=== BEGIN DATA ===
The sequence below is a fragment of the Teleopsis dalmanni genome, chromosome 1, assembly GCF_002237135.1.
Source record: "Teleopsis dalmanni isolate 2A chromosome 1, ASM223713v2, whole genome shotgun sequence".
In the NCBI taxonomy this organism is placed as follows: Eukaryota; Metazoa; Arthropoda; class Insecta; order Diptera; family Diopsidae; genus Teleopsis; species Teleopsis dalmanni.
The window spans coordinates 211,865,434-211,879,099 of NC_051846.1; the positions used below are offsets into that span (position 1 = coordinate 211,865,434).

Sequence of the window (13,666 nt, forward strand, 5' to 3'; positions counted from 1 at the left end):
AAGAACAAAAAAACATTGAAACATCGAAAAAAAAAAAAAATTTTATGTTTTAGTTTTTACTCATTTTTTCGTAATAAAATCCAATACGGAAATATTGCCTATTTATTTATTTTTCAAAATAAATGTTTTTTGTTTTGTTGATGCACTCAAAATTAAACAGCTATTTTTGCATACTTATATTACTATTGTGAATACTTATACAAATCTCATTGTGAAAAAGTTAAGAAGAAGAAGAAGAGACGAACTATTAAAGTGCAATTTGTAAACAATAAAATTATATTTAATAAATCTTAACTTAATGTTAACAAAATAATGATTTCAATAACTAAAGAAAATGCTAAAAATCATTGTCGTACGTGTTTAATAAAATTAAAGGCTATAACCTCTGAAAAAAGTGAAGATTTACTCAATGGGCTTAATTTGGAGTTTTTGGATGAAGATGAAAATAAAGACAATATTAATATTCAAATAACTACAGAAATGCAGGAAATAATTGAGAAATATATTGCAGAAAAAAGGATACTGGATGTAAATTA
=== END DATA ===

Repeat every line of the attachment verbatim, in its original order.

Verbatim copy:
The sequence below is a fragment of the Teleopsis dalmanni genome, chromosome 1, assembly GCF_002237135.1.
Source record: "Teleopsis dalmanni isolate 2A chromosome 1, ASM223713v2, whole genome shotgun sequence".
In the NCBI taxonomy this organism is placed as follows: Eukaryota; Metazoa; Arthropoda; class Insecta; order Diptera; family Diopsidae; genus Teleopsis; species Teleopsis dalmanni.
The window spans coordinates 211,865,434-211,879,099 of NC_051846.1; the positions used below are offsets into that span (position 1 = coordinate 211,865,434).

Sequence of the window (13,666 nt, forward strand, 5' to 3'; positions counted from 1 at the left end):
AAGAACAAAAAAACATTGAAACATCGAAAAAAAAAAAAAATTTTATGTTTTAGTTTTTACTCATTTTTTCGTAATAAAATCCAATACGGAAATATTGCCTATTTATTTATTTTTCAAAATAAATGTTTTTTGTTTTGTTGATGCACTCAAAATTAAACAGCTATTTTTGCATACTTATATTACTATTGTGAATACTTATACAAATCTCATTGTGAAAAAGTTAAGAAGAAGAAGAAGAGACGAACTATTAAAGTGCAATTTGTAAACAATAAAATTATATTTAATAAATCTTAACTTAATGTTAACAAAATAATGATTTCAATAACTAAAGAAAATGCTAAAAATCATTGTCGTACGTGTTTAATAAAATTAAAGGCTATAACCTCTGAAAAAAGTGAAGATTTACTCAATGGGCTTAATTTGGAGTTTTTGGATGAAGATGAAAATAAAGACAATATTAATATTCAAATAACTACAGAAATGCAGGAAATAATTGAGAAATATATTGCAGAAAAAAGGATACTGGATGTAAATTA